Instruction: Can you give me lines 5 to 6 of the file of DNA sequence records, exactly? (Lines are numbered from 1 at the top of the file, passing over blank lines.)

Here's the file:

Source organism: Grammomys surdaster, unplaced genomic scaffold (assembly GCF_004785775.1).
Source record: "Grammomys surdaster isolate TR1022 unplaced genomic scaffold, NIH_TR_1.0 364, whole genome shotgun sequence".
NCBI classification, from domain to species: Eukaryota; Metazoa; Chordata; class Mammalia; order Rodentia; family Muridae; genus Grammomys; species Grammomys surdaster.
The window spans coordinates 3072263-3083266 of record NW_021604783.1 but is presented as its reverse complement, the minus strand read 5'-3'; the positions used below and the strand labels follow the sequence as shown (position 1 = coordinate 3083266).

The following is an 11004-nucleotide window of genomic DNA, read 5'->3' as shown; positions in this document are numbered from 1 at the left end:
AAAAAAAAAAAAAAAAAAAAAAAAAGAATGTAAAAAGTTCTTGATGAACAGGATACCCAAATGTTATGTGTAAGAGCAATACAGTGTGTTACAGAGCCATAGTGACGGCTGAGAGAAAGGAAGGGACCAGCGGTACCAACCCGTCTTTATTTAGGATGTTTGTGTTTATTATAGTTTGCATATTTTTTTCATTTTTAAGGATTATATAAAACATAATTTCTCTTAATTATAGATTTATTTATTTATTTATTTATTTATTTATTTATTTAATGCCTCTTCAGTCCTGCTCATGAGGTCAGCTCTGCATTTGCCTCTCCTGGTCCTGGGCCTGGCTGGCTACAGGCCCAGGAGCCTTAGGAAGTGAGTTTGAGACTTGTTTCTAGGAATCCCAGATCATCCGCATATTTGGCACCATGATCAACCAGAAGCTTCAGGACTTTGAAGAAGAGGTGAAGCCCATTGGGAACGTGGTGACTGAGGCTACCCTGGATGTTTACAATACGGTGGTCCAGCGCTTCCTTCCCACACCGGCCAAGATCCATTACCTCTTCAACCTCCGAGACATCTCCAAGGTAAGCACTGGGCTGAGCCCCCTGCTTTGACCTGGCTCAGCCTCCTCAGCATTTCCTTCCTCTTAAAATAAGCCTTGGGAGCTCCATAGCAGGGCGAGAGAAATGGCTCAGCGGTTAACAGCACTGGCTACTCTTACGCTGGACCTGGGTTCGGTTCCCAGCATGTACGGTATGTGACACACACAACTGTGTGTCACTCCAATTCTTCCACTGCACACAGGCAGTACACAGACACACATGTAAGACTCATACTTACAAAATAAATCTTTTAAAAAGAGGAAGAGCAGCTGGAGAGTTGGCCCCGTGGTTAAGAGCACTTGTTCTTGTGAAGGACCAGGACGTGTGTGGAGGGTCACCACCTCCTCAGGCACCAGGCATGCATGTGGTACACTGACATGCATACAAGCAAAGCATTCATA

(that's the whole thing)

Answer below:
The following is an 11004-nucleotide window of genomic DNA, read 5'->3' as shown; positions in this document are numbered from 1 at the left end:
AAAAAAAAAAAAAAAAAAAAAAAAAGAATGTAAAAAGTTCTTGATGAACAGGATACCCAAATGTTATGTGTAAGAGCAATACAGTGTGTTACAGAGCCATAGTGACGGCTGAGAGAAAGGAAGGGACCAGCGGTACCAACCCGTCTTTATTTAGGATGTTTGTGTTTATTATAGTTTGCATATTTTTTTCATTTTTAAGGATTATATAAAACATAATTTCTCTTAATTATAGATTTATTTATTTATTTATTTATTTATTTATTTATTTAATGCCTCTTCAGTCCTGCTCATGAGGTCAGCTCTGCATTTGCCTCTCCTGGTCCTGGGCCTGGCTGGCTACAGGCCCAGGAGCCTTAGGAAGTGAGTTTGAGACTTGTTTCTAGGAATCCCAGATCATCCGCATATTTGGCACCATGATCAACCAGAAGCTTCAGGACTTTGAAGAAGAGGTGAAGCCCATTGGGAACGTGGTGACTGAGGCTACCCTGGATGTTTACAATACGGTGGTCCAGCGCTTCCTTCCCACACCGGCCAAGATCCATTACCTCTTCAACCTCCGAGACATCTCCAAGGTAAGCACTGGGCTGAGCCCCCTGCTTTGACCTGGCTCAGCCTCCTCAGCATTTCCTTCCTCTTAAAATAAGCCTTGGGAGCTCCATAGCAGGGCGAGAGAAATGGCTCAGCGGTTAACAGCACTGGCTACTCTTACGCTGGACCTGGGTTCGGTTCCCAGCATGTACGGTATGTGACACACACAACTGTGTGTCACTCCAATTCTTCCACTGCACACAGGCAGTACACAGACACACATGTAAGACTCATACTTACAAAATAAATCTTTTAAAAAGAGGAAGAGCAGCTGGAGAGTTGGCCCCGTGGTTAAGAGCACTTGTTCTTGTGAAGGACCAGGACGTGTGTGGAGGGTCACCACCTCCTCAGGCACCAGGCATGCATGTGGTACACTGACATGCATACAAGCAAAGCATTCATA